1982 was a year of flux for top 40 music. A lot of different types of music hit the charts that year, and many acts came and left that year. One act that appeared for the first time was Steel Breeze, a pop-rock band out of California. Like Magazine 60, Steel Breeze incorporated synthesizers into its sound, but while Magazine 60 had an obvious Eurodisco sound, Steel Breeze was much more an album-oriented rock group.
At first, Steel Breeze seemed destined for quick success. Their first and eponymous album was selling well, and the video for their first single, “You Don’t Want Me Anymore” was getting heavy airplay on MTV.
(Steel Breeze peaked at #50 on Billboard’s Top LPs and Tape Chart. Album ℗1982 RCA Records. Photo courtesy Amazon.com.)
“You Don’t Want Me Anymore” started very strongly, debuting on Billboard’s Hot 100 at #67, making it the highest debuting song for the week ending August 28, 1982 (chart | magazine). Rather surprisingly, given the amount of airplay it received, it only peaked at #16 the week of November 13 (chart | magazine) and stayed there for two weeks before falling from there. (It did better in what Billboard then called their Rock Top Tracks chart, peaking at #9.) All in all, the song was on the Hot 100 for a respectable 20 weeks, though that was not quite enough to make it one of Billboard’s hot 100 songs for the year. (Interestingly enough, it did rank #100 on American Top 40’s year-end countdown.*)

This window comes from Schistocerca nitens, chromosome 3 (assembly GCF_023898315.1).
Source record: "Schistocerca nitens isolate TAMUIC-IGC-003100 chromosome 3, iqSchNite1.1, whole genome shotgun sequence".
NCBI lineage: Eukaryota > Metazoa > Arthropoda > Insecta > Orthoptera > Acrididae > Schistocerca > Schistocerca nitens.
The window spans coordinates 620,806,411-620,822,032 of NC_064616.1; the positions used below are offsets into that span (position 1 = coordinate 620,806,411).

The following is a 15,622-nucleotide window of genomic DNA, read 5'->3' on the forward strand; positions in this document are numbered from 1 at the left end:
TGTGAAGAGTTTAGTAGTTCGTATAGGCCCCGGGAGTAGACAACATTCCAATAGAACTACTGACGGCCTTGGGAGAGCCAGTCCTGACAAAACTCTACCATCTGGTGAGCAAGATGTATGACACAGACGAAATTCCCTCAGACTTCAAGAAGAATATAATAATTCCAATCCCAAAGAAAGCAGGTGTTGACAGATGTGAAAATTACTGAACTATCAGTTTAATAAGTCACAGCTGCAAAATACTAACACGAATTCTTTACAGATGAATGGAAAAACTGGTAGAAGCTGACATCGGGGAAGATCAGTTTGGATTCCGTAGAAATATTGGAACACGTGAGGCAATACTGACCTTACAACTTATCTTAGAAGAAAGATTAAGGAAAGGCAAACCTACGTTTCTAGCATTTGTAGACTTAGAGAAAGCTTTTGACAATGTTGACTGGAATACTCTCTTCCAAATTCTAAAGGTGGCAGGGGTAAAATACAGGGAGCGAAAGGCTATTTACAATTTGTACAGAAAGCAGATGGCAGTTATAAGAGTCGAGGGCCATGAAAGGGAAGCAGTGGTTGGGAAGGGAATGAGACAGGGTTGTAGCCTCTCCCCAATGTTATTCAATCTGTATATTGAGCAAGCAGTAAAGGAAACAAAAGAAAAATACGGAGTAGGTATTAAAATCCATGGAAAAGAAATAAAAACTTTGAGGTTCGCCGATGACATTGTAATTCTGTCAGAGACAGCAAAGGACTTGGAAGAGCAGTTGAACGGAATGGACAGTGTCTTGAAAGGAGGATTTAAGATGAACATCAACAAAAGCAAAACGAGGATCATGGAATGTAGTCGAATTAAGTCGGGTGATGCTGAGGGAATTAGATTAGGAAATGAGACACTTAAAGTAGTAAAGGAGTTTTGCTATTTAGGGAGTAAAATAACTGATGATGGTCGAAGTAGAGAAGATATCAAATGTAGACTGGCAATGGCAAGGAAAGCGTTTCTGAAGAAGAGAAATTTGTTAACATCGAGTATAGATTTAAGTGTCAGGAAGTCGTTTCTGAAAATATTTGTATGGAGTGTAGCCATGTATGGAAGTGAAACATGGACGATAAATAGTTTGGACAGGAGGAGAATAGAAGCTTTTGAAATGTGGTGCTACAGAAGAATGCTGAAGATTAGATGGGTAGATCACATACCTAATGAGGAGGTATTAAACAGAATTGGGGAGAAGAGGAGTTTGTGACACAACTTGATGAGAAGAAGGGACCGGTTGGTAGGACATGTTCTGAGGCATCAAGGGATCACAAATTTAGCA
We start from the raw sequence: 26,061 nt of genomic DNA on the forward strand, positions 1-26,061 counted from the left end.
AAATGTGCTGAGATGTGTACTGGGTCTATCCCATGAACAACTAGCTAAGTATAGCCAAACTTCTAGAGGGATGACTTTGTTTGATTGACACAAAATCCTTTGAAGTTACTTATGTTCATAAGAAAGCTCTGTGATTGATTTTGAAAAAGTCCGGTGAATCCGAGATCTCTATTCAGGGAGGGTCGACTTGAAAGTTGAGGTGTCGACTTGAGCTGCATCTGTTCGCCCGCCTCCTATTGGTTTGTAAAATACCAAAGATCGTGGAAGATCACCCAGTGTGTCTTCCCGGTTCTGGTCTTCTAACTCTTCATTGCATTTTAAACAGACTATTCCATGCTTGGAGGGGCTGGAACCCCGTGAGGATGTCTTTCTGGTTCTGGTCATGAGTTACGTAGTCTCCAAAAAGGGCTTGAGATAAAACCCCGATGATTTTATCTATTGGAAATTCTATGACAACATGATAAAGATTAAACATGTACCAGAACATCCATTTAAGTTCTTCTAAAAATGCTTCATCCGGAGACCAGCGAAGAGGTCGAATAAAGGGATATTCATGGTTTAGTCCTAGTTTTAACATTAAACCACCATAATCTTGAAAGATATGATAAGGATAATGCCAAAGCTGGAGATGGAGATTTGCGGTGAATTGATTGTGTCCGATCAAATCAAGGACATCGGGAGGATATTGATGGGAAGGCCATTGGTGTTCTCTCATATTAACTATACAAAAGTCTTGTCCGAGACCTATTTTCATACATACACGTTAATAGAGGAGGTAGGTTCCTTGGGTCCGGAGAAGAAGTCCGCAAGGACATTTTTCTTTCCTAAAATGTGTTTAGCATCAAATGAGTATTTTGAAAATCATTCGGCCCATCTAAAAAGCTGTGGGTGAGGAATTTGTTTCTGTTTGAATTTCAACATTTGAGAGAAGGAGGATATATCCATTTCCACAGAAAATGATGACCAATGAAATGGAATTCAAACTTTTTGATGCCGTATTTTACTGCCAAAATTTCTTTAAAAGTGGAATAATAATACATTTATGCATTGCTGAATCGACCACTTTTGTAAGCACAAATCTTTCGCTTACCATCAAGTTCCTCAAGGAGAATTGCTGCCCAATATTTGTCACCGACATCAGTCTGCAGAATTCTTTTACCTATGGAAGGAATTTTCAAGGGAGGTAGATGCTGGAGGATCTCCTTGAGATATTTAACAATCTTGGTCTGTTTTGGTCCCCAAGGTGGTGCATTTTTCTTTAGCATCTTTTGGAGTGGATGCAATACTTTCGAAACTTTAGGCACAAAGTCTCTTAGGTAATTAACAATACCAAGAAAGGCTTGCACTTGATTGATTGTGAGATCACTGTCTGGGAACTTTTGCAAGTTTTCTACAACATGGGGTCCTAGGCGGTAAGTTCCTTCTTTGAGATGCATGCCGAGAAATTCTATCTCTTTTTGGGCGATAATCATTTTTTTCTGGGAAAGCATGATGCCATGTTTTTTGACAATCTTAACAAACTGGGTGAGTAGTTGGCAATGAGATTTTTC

Steel Breeze followed “You Don’t Want Me Anymore” up with one more top 40 song (which peaked at #30) before disappearing from view altogether. No further albums or singles from Steel Breeze ever charted after early 1983, and the group has largely disappeared from radio since then. (I personally have actually heard “You Don’t Want Me Anymore” on the radio once or twice, though it was during a local station’s spotlight of 1982 (“Nine great songs from one year!”); they certainly don’t have this song in their regular rotation.) In my opinion, this song deserved better.
* While American Top 40 used the Billboard Hot 100 as its exclusive source until November 1991, it did not always use Billboard’s Hot 100 for its year-end countdowns for some reason.